Pin-point precision with Precision Helicopters
The Precision Helicopters story begins back in the late 90's, with husband and wife duo Matt and Tammy Newton. From a shed on a farm in Urenui, Taranaki, a rural suburb in New Zealand, the Newton's started out leasing helicopters to carry out aerial contracting work. Growth quickly followed to the present day and PHL now employs over a dozen staff, across multiple bases across the country.
Growing up on the West Coast of the North Island, Newton worked as a farmer from the time he left school, and occasionally came into contact with helicopters (as you do when you’re in the rural backcountry). “It’s a really good way of getting up hills!” Newton recalls.
A helicopter was stationed on the property for some time, doing seismic survey work for the government. Intrigued, Newton would hang around the aircraft and its fuelling truck, and struck it lucky with a friendly pilot and picked up more time in the cockpit. After their bond, the pilot tore off the top of a cigarette packet and wrote down Nelson Aviation College on it, which is where his own journey began.
From the North to the South - and back
Newton’s inspiration came from his father’s own experience post WWII, where after coming home to New Zealand, he returned back to London to find his partner (who had since married since his departure). So, he decided to purchase an aeroplane - and fly it all the way back to New Zealand!
Newton still has the plane to this day, which is fully restored.
Through his first job, Newton got his agricultural rating, then progressed to work with rescue helicopter services, also gaining experience with working alongside police, and then when he moved on to oil and gas, he decided to start his own company.
Agriculture, oil and gas are the foundations of the work that Precision Heli provides services for.
As Chief Pilot / CEO, Newton’s in his element when he gets to spend time in his ‘cocoon of happiness.’ “It’s the greatest thing you could ever do.”
Precision Helicopters’ main office is in New Plymouth, where all bases use Spidertracks to keep track of their fleet, active flights, and knowing exactly where their team is at all times.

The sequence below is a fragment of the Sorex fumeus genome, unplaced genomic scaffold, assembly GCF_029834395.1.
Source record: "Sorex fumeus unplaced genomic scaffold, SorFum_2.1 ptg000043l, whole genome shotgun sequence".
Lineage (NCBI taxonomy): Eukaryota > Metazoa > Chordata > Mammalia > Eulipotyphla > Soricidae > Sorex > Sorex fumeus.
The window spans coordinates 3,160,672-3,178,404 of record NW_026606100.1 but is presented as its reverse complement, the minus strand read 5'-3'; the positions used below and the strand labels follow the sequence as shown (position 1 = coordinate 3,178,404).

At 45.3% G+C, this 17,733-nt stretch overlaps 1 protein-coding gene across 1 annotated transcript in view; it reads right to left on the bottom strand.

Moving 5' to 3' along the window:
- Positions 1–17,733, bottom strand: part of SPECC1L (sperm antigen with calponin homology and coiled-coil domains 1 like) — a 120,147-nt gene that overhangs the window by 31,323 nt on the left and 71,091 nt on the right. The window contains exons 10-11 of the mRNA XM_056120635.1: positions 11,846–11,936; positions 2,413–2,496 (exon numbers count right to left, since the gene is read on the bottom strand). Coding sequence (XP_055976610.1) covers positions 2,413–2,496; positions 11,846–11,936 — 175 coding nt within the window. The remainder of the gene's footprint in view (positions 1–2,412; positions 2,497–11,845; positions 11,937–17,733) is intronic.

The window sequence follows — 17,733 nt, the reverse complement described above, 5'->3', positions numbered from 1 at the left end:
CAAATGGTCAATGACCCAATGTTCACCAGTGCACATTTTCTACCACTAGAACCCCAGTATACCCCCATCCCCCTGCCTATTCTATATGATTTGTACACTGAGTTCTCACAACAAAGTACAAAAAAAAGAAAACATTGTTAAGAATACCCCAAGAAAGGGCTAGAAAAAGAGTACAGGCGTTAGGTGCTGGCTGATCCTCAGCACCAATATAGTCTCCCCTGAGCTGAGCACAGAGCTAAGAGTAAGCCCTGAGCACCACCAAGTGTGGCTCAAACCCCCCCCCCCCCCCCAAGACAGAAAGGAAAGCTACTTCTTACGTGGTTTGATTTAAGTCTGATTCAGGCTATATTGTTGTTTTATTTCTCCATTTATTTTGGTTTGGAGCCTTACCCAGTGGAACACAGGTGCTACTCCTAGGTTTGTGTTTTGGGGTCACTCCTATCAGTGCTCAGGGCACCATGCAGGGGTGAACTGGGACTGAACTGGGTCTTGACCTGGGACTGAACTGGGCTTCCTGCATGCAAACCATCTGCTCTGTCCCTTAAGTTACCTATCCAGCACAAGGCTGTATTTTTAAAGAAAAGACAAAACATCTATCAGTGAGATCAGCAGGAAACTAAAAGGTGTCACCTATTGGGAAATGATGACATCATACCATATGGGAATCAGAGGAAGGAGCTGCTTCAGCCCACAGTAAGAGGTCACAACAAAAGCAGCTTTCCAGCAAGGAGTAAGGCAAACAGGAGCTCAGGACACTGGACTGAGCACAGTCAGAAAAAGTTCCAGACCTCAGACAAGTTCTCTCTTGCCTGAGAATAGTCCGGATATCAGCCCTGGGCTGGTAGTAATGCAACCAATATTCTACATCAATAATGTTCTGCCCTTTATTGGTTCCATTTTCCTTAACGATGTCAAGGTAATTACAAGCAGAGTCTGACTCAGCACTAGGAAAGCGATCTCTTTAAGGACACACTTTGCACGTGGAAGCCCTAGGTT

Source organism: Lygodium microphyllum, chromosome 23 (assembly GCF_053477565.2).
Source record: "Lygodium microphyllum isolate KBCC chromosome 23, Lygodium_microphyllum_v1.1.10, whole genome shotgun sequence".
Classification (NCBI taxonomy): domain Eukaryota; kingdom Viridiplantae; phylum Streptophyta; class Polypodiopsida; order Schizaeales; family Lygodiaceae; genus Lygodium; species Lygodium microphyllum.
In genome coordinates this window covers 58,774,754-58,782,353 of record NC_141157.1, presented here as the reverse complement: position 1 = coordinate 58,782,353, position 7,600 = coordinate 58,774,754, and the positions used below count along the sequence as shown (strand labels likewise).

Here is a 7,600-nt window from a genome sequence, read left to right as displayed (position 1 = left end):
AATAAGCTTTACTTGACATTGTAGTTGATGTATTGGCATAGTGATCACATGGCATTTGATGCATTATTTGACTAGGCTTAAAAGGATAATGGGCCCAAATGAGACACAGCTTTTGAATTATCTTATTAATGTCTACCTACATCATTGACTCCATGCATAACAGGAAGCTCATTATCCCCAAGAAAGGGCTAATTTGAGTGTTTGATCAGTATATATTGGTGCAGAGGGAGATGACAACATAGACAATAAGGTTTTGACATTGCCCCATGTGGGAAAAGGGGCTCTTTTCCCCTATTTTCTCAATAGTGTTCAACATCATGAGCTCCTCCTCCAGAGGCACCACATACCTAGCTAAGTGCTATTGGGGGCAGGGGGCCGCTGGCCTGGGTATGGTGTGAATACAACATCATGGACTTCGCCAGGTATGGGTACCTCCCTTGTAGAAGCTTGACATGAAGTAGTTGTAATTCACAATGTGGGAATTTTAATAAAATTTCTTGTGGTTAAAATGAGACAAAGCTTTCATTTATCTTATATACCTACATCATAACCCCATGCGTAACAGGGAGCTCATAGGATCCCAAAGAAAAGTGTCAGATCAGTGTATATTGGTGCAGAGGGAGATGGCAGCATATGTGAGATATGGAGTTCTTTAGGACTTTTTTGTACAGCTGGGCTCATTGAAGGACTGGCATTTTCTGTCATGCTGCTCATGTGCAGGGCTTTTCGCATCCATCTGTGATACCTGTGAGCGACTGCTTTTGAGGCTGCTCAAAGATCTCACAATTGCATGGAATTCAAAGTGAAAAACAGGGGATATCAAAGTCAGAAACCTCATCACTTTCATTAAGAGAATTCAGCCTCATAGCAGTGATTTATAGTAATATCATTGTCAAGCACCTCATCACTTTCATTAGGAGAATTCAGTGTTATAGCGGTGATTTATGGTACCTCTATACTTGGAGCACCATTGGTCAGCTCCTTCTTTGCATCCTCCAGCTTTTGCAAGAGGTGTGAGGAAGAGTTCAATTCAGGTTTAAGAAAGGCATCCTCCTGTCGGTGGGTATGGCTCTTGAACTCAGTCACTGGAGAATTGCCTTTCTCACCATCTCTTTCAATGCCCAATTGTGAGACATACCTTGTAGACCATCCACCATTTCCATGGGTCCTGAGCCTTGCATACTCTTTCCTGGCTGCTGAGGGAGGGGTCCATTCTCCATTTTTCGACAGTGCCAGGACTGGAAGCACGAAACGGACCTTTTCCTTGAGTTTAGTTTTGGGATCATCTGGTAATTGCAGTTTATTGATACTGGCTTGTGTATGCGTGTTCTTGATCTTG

“I can see what everyone is doing during the day, and in real-time. It doesn’t take long to unravel things. If someone is late, if someone goes down, or if something goes wrong, it’s very easy to figure out where they are.”
Location, location, location
Newtown lives in Hokitika, which is one of six bases located throughout the country. He made the shift down south from Taranaki to chase the adventure in the Southern Alps and surround himself with new surroundings.
Geographically placed in a valley, surrounded by postcard scenery, there isn’t a lot of flat country, which is why Newton chose to base one of his locations there. Locally deemed helicopter country, their work sees them flying for recreational transport, including the carry of kayaks and other equipment. They also get the chance to meet many people from different industries; conservationists, miners, farmers, and recreationalists to name a few.
With coverage spanning the entire country, visibility is key to ensuring the team’s safety. “Embracing modern technology and bringing this into aviation gives us the ability to have a remote basis and continue to work effectively.”
Diversity is the key to survival
Pre-Covid, the team at Precision would have an array of work such as tourist flights, equipment transport and agricultural work, however the advent of Covid has destroyed the tourism side of the business. Fortunately, they have a strong agricultural sector and good local clients to keep them ticking over until the borders are open.
With Newton’s extensive experience in aviation, and connection with many different people across different industries as well, he shares one of his fond memories with us.
“I was given the opportunity to fly Tom Cruise around when he was here filming for The Last Samurai. Once we got to know each other, every weekend we would go on adventures [with the children and his partner at the time] out to a remote waterfall for instance, quiet beaches, or go horse trekking or quad biking. Tom loved cruising around in the chopper and landing at breathtaking destinations where he and the family could enjoy the peaceful tranquility in privacy. We had a great time that left a lasting impression. When Tom came back to New Zealand a few years ago to film Mission Impossible, our family was spoiled with a weekend getaway in Queenstown. It was mint!”
To see how Spidertracks can improve the visibility of your aircraft, schedule a free demo with us today.